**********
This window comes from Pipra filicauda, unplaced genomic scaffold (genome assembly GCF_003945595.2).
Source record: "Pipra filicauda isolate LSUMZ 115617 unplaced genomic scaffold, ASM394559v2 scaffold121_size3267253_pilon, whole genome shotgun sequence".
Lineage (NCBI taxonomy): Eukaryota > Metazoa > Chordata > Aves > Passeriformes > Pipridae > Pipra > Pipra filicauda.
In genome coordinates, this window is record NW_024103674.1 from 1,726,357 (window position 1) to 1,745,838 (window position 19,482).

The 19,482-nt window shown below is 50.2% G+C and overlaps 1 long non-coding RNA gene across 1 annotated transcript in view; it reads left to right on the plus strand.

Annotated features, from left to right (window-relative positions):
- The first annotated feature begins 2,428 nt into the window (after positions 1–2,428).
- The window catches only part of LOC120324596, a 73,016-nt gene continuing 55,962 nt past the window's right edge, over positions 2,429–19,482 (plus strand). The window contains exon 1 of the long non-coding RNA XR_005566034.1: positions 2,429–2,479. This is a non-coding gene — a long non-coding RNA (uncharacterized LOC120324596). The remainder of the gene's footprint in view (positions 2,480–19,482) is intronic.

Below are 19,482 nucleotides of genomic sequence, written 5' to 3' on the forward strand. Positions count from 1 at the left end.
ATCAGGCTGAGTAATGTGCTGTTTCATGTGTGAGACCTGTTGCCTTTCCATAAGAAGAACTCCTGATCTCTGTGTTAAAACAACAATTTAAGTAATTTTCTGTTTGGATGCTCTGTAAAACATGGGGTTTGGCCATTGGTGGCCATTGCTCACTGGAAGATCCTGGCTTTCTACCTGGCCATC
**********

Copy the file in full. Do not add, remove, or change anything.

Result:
This window comes from Pipra filicauda, unplaced genomic scaffold (genome assembly GCF_003945595.2).
Source record: "Pipra filicauda isolate LSUMZ 115617 unplaced genomic scaffold, ASM394559v2 scaffold121_size3267253_pilon, whole genome shotgun sequence".
Lineage (NCBI taxonomy): Eukaryota > Metazoa > Chordata > Aves > Passeriformes > Pipridae > Pipra > Pipra filicauda.
In genome coordinates, this window is record NW_024103674.1 from 1,726,357 (window position 1) to 1,745,838 (window position 19,482).

The 19,482-nt window shown below is 50.2% G+C and overlaps 1 long non-coding RNA gene across 1 annotated transcript in view; it reads left to right on the plus strand.

Annotated features, from left to right (window-relative positions):
- The first annotated feature begins 2,428 nt into the window (after positions 1–2,428).
- The window catches only part of LOC120324596, a 73,016-nt gene continuing 55,962 nt past the window's right edge, over positions 2,429–19,482 (plus strand). The window contains exon 1 of the long non-coding RNA XR_005566034.1: positions 2,429–2,479. This is a non-coding gene — a long non-coding RNA (uncharacterized LOC120324596). The remainder of the gene's footprint in view (positions 2,480–19,482) is intronic.

Below are 19,482 nucleotides of genomic sequence, written 5' to 3' on the forward strand. Positions count from 1 at the left end.
ATCAGGCTGAGTAATGTGCTGTTTCATGTGTGAGACCTGTTGCCTTTCCATAAGAAGAACTCCTGATCTCTGTGTTAAAACAACAATTTAAGTAATTTTCTGTTTGGATGCTCTGTAAAACATGGGGTTTGGCCATTGGTGGCCATTGCTCACTGGAAGATCCTGGCTTTCTACCTGGCCATC